1989: From the Global Moment to its Regional and National Memories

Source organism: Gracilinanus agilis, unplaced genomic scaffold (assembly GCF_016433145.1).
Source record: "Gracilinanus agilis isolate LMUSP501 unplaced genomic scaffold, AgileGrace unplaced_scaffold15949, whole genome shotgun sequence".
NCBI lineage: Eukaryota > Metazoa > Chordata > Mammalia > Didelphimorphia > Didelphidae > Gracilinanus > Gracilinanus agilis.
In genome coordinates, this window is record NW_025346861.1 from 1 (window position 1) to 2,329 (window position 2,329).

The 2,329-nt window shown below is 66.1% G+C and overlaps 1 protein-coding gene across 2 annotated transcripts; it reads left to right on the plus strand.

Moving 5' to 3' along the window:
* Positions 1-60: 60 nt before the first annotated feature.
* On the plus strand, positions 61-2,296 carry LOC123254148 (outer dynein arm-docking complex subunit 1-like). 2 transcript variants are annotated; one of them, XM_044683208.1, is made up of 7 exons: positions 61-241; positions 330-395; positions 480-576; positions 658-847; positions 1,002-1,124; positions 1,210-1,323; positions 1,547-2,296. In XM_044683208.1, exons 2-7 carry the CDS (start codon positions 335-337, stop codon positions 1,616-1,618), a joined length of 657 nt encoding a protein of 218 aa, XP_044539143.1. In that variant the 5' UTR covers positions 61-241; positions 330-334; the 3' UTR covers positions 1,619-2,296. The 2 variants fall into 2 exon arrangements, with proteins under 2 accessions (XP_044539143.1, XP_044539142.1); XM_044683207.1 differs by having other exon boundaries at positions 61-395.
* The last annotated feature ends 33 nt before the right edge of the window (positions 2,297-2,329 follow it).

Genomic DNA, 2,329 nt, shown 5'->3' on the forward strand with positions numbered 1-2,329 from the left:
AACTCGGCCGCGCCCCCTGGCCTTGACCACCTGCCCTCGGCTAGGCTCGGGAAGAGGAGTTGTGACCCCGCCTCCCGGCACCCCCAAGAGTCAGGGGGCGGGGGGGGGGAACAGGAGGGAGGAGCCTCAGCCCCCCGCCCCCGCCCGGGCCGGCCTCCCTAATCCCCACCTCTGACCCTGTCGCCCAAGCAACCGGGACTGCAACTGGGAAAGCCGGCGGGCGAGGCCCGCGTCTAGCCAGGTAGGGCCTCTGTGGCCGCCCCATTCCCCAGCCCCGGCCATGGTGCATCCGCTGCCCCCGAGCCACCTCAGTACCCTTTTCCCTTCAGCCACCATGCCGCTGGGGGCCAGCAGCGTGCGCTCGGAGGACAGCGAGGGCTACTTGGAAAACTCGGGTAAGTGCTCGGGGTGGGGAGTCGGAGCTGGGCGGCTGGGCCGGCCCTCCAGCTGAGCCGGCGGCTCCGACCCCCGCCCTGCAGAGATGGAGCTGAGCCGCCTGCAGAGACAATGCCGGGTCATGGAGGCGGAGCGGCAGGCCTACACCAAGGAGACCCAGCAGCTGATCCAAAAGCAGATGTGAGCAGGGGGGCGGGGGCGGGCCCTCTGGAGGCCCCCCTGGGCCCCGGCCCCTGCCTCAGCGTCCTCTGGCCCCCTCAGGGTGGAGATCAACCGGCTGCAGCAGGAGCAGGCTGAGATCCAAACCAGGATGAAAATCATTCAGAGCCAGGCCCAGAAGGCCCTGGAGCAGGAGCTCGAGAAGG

The expectation expressed in 2009 that the many particular histories of 1989 would come together to form a great, coherent global history and that this would further deepen the interpretation established by the contemporaries witnessing a special moment in world history has not been fulfilled. Rather, different memories of 1989 are cultivated in different regions of the world, and most recent historiography is more concerned with the question of how the upheaval of 1989 in Eastern Europe is linked to the rise of populism. The article that introduces this thematic issue tries to offer some explanations for this development that can be seen as both an indicator and part of a departure from a certain ideology of globalization that has confused increasing connectivity worldwide with a neoliberal globalization project. Even if one limits oneself to the African continent, as most of the contributions in this issue do, it is already more than clear that this does not mean a withdrawal from global contexts and their memory, quite the contrary. In this respect, the reconstruction of some important moments of the African contribution to the global moment in 1989 is perhaps more illuminating for understanding this caesura than would be a further appropriation of the diversity of that year for a homogeneous narrative.